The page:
NOAA 2001-R115
Contact: Gordon Helm

Partnership Will Provide $400,000 in Grassroots Restoration to Fisheries Habitat

The National Oceanic and Atmospheric Administration's National Marine Fisheries Service and the National Fish and Wildlife Foundation are announcing a new Chesapeake Bay community-based restoration partnership that will provide more than $400,000 to support grassroots efforts to restore critical wetlands and streams and important fisheries habitat throughout the Bay.

The first grant of $50,000 under the partnership will be awarded by the Foundation to the National Aquarium in Baltimore, which is restoring the Barren Island wetlands. The new partnership was announced during a tour of an 11-acre wetland restoration effort on Barren Island, an off-shore island in the Chesapeake Bay. Barren Island is eroding at a dramatic rate, threatening to destroy wetlands and valuable Bay grass habitat that the island now protects. The tour highlighted innovative restoration and shoreline stabilization techniques. It also capped off week-long restoration activities on the site hosted by the National Aquarium.

"This is a perfect opportunity to announce the new partnership between NOAA's Community-Based Restoration Program and the National Fish and Wildlife Foundation and its emphasis on the Bay. I've participated in a number of NOAA community-based habitat restoration projects in the Bay, and I am excited to learn about some of the latest techniques used on Barren Island to restore wetlands," said Scott Gudes, NOAA's acting administrator. Gudes added, "NOAA is able to make this announcement because of Congress' support for community-based restoration, in particular by members of the Chesapeake Bay region."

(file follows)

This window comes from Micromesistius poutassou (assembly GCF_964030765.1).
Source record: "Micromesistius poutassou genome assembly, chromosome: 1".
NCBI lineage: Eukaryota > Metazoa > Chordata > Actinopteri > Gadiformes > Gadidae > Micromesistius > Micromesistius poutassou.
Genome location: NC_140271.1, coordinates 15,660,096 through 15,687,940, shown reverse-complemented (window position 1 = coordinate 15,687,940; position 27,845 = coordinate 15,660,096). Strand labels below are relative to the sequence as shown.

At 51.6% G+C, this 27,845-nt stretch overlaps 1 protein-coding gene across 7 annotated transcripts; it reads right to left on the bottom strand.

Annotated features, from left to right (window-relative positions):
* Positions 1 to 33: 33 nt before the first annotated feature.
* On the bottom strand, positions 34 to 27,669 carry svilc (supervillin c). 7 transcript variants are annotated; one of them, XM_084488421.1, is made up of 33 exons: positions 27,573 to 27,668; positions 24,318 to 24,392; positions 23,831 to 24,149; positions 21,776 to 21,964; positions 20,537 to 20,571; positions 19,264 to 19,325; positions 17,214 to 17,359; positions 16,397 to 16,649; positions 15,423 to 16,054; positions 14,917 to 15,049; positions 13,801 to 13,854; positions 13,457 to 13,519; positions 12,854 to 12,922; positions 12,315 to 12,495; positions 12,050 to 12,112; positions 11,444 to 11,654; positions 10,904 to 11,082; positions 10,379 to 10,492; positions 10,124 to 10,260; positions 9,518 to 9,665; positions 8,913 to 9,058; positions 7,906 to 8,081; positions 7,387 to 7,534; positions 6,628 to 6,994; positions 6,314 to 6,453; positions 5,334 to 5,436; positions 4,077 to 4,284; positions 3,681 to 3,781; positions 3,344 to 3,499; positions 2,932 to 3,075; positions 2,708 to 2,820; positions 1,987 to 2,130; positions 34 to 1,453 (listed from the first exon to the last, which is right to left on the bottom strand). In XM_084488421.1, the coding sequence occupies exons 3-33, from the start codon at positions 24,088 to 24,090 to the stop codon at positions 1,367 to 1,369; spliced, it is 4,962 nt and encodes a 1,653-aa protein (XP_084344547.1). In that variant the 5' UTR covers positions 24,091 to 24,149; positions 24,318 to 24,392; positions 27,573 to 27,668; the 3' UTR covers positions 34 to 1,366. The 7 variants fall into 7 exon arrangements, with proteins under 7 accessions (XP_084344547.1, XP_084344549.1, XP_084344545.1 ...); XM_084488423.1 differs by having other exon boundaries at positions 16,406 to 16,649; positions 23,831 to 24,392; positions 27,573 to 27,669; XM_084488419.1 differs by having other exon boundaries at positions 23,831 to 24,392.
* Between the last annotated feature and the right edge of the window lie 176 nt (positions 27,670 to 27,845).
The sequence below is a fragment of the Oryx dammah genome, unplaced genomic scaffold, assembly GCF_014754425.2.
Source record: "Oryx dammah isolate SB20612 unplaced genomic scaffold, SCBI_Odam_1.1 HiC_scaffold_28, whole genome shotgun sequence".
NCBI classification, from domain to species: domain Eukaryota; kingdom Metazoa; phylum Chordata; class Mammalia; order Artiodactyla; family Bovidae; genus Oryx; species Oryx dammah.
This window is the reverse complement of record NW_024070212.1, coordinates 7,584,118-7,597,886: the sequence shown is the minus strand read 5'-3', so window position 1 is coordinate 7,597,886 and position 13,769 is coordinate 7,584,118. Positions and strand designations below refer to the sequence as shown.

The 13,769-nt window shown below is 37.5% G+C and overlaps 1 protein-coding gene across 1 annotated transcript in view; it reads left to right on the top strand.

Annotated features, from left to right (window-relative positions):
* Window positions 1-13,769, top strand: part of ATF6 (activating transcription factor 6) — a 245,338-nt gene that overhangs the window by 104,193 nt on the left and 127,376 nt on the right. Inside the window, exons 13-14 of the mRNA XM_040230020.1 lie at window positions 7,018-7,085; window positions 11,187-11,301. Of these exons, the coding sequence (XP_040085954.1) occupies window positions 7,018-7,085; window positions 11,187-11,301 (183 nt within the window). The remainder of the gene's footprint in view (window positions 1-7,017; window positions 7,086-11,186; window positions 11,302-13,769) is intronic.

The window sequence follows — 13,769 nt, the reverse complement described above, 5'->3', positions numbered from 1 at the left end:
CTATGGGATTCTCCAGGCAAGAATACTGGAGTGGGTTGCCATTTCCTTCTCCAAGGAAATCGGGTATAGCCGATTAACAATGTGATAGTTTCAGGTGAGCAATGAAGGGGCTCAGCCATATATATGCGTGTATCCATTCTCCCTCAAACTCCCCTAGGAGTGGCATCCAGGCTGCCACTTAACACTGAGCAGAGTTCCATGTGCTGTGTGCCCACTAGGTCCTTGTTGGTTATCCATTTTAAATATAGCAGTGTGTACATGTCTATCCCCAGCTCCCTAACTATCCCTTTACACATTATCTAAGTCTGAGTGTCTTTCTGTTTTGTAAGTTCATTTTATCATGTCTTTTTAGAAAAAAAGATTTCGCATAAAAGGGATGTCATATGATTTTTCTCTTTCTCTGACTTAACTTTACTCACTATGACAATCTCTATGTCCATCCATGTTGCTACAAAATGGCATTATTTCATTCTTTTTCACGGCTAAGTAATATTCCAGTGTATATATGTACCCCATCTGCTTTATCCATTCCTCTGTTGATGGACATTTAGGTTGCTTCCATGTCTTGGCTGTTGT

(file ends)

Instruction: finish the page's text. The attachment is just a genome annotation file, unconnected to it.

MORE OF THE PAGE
Under this new partnership, the Foundation will support local community projects to improve the Chesapeake Bay's important fish and shellfish habitats which will be co-funded by the NOAA Community-Based Restoration Program and the U.S. Environmental Protection Agency through the Chesapeake Bay Program.

John Berry, the Foundation's executive director said, "We are very excited to continue our relationship with the NOAA Community-Based Restoration Program and with the aquarium. To that end, I am very pleased to announce that through this three-year community-based restoration partnership, we will be awarding the aquarium $50,000 to continue their restoration efforts on Barren Island."

"Having the public participate in a hands-on restoration activity further connects people to the Chesapeake Bay – making a better world for both. Learning that we'll be receiving additional funds to continue our restoration work is a perfect finale for an already wonderful week's worth of work," said Glenn Page, director of conservation at the aquarium. "Project funds will be used to improve restoration and shoreline stabilization techniques here which will have great application for other off-shore islands like Barren Island."